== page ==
= The concept of time splitting, in which a person is able to work for two employers at the same time

 = The issue of monitoring the working hours of those working from home which gives rise to keeping track of details such as overtime payments and so on. 

= The employment of young persons: students abroad have the ability of working for a couple of hours during their studies, which encourages independence from a young age. 

= In a workforce that is working towards gender equality the rules restricting the working conditions of the female workforce should be reconsidered. For example, in the light of institutions such as call centres in which there is a considerable female workforce such rules as limiting working hours seem archaic. In addition to which he also pointed out that practical issues such as EPF and ETF benefits and working conditions for such categories of employment which are at the moment, “Purely based on the agreement/ contract between the parties,” should be regulated under the scope of the law to ensure the long-term benefits of the parties involved.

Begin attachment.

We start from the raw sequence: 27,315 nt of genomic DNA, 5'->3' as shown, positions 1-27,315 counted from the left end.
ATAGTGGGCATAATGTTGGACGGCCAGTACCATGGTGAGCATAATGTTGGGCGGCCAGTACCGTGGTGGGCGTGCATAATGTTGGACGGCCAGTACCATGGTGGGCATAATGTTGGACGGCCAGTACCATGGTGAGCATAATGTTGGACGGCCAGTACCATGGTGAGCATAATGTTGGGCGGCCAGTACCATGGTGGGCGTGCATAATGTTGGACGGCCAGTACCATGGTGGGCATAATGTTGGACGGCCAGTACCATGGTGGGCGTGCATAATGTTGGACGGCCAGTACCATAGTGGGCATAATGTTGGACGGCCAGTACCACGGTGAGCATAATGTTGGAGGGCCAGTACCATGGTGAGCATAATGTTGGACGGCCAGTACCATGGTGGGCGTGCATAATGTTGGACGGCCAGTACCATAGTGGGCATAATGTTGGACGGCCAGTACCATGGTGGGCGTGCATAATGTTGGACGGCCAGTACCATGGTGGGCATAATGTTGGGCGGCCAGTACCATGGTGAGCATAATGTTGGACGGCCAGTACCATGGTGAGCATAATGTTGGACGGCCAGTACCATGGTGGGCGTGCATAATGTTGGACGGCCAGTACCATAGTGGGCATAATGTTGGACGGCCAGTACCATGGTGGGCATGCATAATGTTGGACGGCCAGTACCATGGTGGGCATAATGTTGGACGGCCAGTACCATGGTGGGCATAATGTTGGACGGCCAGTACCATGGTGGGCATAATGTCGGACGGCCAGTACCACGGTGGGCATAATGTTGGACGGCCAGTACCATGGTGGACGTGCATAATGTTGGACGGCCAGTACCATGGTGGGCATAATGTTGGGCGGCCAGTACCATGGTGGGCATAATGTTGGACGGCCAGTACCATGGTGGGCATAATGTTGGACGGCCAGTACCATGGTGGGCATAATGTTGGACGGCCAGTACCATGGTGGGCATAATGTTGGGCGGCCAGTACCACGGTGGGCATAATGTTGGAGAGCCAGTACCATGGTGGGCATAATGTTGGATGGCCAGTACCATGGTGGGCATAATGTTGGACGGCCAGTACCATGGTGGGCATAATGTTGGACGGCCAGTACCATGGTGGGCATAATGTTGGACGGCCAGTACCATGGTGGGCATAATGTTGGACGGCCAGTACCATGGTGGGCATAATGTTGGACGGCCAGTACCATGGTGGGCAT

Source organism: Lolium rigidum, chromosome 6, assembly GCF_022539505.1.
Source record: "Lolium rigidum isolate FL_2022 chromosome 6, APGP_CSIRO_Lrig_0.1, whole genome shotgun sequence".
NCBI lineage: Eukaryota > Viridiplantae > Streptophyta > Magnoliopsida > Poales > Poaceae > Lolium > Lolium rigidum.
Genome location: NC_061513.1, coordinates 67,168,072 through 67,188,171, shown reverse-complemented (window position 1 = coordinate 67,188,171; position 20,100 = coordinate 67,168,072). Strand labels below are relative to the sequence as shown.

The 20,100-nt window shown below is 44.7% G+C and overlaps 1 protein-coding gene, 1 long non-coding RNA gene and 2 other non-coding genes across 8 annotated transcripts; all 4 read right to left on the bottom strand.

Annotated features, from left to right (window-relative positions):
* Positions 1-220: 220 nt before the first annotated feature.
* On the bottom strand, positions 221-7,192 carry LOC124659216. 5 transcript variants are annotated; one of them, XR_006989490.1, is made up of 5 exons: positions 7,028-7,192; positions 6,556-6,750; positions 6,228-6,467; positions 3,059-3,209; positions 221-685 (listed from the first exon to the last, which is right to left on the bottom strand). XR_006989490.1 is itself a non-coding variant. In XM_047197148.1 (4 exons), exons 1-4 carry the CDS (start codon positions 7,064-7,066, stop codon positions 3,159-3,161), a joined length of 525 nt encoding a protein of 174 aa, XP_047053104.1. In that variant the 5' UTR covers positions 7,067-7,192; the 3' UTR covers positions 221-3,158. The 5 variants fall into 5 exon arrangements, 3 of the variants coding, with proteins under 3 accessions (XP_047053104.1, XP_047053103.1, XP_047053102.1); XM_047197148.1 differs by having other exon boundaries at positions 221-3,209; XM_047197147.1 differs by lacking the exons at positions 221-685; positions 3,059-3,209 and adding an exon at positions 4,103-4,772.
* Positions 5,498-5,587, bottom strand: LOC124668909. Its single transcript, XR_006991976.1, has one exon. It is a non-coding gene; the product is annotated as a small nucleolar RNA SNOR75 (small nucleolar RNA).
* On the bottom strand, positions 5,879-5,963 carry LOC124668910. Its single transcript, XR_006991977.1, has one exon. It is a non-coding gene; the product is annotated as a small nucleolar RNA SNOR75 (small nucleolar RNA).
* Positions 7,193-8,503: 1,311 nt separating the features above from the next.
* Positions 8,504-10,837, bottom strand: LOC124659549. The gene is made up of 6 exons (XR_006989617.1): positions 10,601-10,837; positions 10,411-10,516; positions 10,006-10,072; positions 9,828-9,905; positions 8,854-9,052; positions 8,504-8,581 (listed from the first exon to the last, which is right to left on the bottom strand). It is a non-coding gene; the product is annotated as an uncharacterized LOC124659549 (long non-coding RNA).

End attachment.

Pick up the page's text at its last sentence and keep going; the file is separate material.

Pandemic-infused 

terminations He also raised concerns that the issues brought on by the pandemic highlights existing issues in the system when it comes to probationary employees and casual workers. Whilst all types of workers are largely at risk the two groups remain the most vulnerable with very little to no bargaining power. He also stated that with the closing down of many factories a large part of the daily workforce that is affected is female. In expressing his ideas on the question at hand Egalahewa stated that with the complete shut down and the genuine lack of work in many industries the employer is left in a situation where termination occurred due to this.